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Jewish Italian Cooking


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I hope you enjoyed traveling with me, with a taste of Jewish Rome, Jewish Florence and Jewish Venice.  I want to share with you a wonderful experience I had cooking in Rome with Lisa.

Lisa is an amazing woman who knows her way around the kitchen — even if that kitchen is no bigger than my bathroom, with a tiny oven and no microwave!   I guess I can’t complain anymore about my “small” kitchen.  Lisa does everything with a small paring knife in her hand, refusing the cutting board below.  Talk about knife skills!

Lisa was born in Rome and inherited the cooking traditions of Jewish Rome from generations of family that came before.   She can prep an artichoke faster than you or I can spell it.  She is married to a man from Tripoli and has learned the art of Libyan cooking from her mother-in-law.  I met Lisa through my friend Alessandra Rovati, blogger at Dinner in Venice.  I can‘t thank Alessandra enough for this introduction that has changed the way I cook Italian food and hopefully will inspire you, too.  Also,it would not have been the same without Lisa’s friend Sherry, who graciously agreed to translate for us.

Lisa works in Rome at a small shop full-time, but on the side she helps the local Chabad prepare meals for guests.  The day I met Lisa she had spent the entire morning cooking for a large party and she still had lots of energy.  Lisa is usually available to make kosher meals and deliver them to your hotel in Rome for Shabbat.  Email her at [email protected]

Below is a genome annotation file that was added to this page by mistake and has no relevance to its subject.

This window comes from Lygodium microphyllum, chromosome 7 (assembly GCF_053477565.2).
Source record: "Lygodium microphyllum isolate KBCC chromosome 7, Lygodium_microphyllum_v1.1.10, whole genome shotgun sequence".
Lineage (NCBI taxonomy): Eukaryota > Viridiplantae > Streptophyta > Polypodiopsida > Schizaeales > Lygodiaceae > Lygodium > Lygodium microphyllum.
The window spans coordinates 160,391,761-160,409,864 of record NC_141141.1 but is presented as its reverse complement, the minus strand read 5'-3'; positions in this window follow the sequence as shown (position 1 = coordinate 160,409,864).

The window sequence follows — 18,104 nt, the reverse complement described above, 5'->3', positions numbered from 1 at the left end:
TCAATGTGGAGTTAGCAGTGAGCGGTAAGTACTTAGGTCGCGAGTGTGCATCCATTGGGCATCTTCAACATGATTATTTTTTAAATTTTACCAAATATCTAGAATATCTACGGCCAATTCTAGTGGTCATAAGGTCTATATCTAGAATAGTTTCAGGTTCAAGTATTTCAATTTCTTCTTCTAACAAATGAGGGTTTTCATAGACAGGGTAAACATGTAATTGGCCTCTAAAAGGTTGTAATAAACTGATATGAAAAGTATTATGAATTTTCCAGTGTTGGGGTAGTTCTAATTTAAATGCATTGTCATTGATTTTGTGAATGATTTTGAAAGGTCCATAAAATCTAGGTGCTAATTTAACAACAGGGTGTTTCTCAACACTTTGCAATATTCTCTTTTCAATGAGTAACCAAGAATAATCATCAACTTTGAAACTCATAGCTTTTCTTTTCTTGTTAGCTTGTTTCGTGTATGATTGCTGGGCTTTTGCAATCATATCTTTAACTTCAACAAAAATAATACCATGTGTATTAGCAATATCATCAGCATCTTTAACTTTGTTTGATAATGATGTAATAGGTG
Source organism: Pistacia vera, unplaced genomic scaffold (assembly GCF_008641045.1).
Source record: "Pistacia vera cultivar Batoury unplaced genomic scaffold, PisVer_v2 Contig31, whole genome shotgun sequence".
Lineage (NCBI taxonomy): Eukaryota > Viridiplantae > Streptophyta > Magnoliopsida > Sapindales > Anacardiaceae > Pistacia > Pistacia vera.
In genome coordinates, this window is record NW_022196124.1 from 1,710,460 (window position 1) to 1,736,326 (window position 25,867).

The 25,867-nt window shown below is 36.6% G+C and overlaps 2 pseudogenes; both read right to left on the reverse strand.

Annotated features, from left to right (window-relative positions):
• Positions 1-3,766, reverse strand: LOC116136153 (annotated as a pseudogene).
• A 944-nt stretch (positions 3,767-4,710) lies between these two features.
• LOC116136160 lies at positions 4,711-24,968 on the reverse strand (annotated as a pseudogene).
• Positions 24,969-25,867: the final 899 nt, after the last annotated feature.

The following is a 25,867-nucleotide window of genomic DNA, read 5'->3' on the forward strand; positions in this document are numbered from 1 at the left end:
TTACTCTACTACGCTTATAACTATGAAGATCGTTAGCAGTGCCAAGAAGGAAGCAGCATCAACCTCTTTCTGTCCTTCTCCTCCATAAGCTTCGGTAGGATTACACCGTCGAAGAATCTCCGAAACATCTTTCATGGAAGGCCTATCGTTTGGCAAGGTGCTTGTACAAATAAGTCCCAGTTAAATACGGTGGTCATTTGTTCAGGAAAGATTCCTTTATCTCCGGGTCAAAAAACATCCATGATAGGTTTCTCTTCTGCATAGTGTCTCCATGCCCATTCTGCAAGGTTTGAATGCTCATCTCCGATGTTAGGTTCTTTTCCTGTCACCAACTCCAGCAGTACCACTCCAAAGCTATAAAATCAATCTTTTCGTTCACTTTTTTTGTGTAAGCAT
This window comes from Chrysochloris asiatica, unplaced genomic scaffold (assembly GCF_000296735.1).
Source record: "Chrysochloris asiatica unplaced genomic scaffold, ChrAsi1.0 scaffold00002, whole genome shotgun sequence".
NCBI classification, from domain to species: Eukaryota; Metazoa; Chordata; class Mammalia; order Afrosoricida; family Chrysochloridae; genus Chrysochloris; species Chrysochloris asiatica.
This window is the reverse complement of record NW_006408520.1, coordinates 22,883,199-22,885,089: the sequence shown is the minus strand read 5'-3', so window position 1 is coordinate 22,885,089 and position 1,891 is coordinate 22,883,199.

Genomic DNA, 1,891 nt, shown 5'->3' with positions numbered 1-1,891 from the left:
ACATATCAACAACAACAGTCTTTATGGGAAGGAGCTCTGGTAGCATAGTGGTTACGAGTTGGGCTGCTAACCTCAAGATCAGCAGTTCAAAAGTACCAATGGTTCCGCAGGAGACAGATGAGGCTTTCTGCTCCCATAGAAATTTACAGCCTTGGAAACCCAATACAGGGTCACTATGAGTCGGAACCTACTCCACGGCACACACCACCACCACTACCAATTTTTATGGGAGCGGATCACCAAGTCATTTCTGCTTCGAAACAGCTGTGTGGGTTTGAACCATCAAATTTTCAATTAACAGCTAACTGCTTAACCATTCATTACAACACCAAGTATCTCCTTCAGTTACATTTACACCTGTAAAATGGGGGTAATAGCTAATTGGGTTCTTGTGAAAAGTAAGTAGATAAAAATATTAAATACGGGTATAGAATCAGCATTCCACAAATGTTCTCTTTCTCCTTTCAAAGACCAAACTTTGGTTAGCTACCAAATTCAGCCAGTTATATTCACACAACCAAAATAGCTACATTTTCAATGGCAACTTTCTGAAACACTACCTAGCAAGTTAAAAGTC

Fried Artichokes

She started by teaching me to make the classic Roman Jewish recipe for Fried Artichokes – Carciofi Ala Giuda.  The artichokes in Italy are a little different from the ones we get here in America, we have to peel a bit more off get inside to scoop out the fur, but they are absolutely amazing.

Italian Fried Zucchini

Then I learned to make Concia of Zucchini, another classicly JewishRoman dish that is basically pan-fried zucchini with vinegar.  So simple and yummy.


Finally, Lisa taught me a Libyan recipe that they typically eat on Shavuot because it looks like Mount Sinai.  It is called Bazin and is basically a large dumpling served with beef stew.  Our translator said that you can even make it with a mix of white and whole wheat flour.

Enjoy these recipes:

Fried Artichoke

Fried Zucchini


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About Tamar Genger MA, RD


Tamar lives in New York and is the mother of three amazing children, a Registered Dietitian, professor of Nutrition, and as you can probably guess, a foodie! Tamar loves to travel with her family and visits kosher restaurants wherever she goes. Although she loves the sights, she spends more time talking about the restaurants and food she ate! As a mom and a nutritionist, Tamar tries to balance her passion for healthy cooking with her insatiable desire for chocolate!




One Response to Jewish Italian Cooking

  1. I lived with Lisa and her husband, Bino, during the summer while I was studying abroad in Rome. The food was always delicious, and Lisa and her family were even sweeter =) I couldn’t believe my luck that I got to live with such an amazing family. Mi manca voi!

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